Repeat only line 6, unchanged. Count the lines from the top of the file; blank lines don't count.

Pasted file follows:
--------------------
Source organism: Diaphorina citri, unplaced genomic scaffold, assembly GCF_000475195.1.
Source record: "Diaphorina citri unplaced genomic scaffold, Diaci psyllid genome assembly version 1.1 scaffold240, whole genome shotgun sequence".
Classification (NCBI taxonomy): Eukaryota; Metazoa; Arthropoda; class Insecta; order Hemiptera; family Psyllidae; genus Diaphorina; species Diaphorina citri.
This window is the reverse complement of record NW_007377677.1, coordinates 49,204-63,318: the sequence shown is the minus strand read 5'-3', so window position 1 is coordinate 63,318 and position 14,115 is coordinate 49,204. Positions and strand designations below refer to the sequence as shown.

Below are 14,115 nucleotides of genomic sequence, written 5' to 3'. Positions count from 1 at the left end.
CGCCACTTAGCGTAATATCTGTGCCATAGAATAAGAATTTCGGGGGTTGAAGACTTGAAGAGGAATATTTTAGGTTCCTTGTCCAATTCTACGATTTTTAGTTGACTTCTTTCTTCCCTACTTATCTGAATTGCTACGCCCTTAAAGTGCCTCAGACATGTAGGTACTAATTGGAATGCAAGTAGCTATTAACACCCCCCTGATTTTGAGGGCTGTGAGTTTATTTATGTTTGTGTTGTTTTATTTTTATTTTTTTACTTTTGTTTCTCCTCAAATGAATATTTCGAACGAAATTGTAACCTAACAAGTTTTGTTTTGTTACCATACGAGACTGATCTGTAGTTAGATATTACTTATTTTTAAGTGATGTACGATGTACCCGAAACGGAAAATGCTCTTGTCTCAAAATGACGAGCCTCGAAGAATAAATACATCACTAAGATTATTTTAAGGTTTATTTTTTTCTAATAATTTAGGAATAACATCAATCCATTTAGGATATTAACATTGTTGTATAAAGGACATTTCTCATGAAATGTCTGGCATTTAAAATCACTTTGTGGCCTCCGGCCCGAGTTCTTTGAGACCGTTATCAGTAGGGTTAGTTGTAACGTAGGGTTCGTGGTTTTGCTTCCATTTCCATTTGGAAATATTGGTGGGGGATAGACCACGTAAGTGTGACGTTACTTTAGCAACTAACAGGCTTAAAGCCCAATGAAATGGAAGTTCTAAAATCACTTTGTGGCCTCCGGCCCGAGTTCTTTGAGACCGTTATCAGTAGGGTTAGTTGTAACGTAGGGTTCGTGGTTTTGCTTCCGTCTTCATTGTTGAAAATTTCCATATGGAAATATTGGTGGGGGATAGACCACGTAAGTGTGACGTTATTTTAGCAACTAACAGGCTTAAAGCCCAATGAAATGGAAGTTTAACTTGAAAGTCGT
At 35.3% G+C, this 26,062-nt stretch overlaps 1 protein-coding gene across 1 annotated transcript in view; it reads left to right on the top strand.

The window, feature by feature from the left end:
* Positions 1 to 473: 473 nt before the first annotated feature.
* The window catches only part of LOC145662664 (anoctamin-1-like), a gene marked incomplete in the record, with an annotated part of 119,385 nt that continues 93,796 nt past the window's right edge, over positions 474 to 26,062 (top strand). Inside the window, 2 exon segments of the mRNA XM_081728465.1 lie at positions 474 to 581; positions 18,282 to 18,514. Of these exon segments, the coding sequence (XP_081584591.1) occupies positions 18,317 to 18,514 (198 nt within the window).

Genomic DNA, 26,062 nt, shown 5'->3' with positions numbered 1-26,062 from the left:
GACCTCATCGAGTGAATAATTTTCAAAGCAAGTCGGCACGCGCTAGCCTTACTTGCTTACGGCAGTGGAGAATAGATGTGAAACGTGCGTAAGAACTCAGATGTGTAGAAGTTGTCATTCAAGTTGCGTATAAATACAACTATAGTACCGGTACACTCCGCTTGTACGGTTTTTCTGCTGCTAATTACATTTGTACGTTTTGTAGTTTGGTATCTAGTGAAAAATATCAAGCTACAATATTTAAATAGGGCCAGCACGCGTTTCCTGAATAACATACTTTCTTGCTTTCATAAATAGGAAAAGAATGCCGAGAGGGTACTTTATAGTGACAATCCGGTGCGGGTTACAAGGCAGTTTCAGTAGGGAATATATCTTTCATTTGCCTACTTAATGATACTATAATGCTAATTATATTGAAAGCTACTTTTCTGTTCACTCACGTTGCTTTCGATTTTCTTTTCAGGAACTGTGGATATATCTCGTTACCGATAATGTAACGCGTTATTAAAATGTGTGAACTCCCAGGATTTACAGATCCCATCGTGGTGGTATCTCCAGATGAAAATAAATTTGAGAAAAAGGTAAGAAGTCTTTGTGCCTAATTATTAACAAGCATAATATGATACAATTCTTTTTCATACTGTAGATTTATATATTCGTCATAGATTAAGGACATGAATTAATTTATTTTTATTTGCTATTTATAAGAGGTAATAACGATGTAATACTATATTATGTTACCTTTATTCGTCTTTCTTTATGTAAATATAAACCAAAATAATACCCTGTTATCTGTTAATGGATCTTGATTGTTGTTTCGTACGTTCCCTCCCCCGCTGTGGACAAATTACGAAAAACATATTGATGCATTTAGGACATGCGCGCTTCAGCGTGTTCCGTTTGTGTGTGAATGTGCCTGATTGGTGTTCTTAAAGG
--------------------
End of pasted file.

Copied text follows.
CGCCACTTAGCGTAATATCTGTGCCATAGAATAAGAATTTCGGGGGTTGAAGACTTGAAGAGGAATATTTTAGGTTCCTTGTCCAATTCTACGATTTTTAGTTGACTTCTTTCTTCCCTACTTATCTGAATTGCTACGCCCTTAAAGTGCCTCAGACATGTAGGTACTAATTGGAATGCAAGTAGCTATTAACACCCCCCTGATTTTGAGGGCTGTGAGTTTATTTATGTTTGTGTTGTTTTATTTTTATTTTTTTACTTTTGTTTCTCCTCAAATGAATATTTCGAACGAAATTGTAACCTAACAAGTTTTGTTTTGTTACCATACGAGACTGATCTGTAGTTAGATATTACTTATTTTTAAGTGATGTACGATGTACCCGAAACGGAAAATGCTCTTGTCTCAAAATGACGAGCCTCGAAGAATAAATACATCACTAAGATTATTTTAAGGTTTATTTTTTTCTAATAATTTAGGAATAACATCAATCCATTTAGGATATTAACATTGTTGTATAAAGGACATTTCTCATGAAATGTCTGGCATTTAAAATCACTTTGTGGCCTCCGGCCCGAGTTCTTTGAGACCGTTATCAGTAGGGTTAGTTGTAACGTAGGGTTCGTGGTTTTGCTTCCATTTCCATTTGGAAATATTGGTGGGGGATAGACCACGTAAGTGTGACGTTACTTTAGCAACTAACAGGCTTAAAGCCCAATGAAATGGAAGTTCTAAAATCACTTTGTGGCCTCCGGCCCGAGTTCTTTGAGACCGTTATCAGTAGGGTTAGTTGTAACGTAGGGTTCGTGGTTTTGCTTCCGTCTTCATTGTTGAAAATTTCCATATGGAAATATTGGTGGGGGATAGACCACGTAAGTGTGACGTTATTTTAGCAACTAACAGGCTTAAAGCCCAATGAAATGGAAGTTTAACTTGAAAGTCGT